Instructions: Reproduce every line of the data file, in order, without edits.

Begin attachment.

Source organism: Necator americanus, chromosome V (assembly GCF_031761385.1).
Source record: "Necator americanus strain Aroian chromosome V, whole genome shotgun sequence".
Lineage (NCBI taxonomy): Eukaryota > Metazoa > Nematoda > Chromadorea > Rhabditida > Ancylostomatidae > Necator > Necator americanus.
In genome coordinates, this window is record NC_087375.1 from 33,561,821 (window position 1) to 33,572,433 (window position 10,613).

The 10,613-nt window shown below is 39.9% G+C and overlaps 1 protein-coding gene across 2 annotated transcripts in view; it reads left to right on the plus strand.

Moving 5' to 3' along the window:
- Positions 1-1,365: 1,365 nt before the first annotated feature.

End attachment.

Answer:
Source organism: Necator americanus, chromosome V (assembly GCF_031761385.1).
Source record: "Necator americanus strain Aroian chromosome V, whole genome shotgun sequence".
Lineage (NCBI taxonomy): Eukaryota > Metazoa > Nematoda > Chromadorea > Rhabditida > Ancylostomatidae > Necator > Necator americanus.
In genome coordinates, this window is record NC_087375.1 from 33,561,821 (window position 1) to 33,572,433 (window position 10,613).

The 10,613-nt window shown below is 39.9% G+C and overlaps 1 protein-coding gene across 2 annotated transcripts in view; it reads left to right on the plus strand.

Moving 5' to 3' along the window:
- Positions 1-1,365: 1,365 nt before the first annotated feature.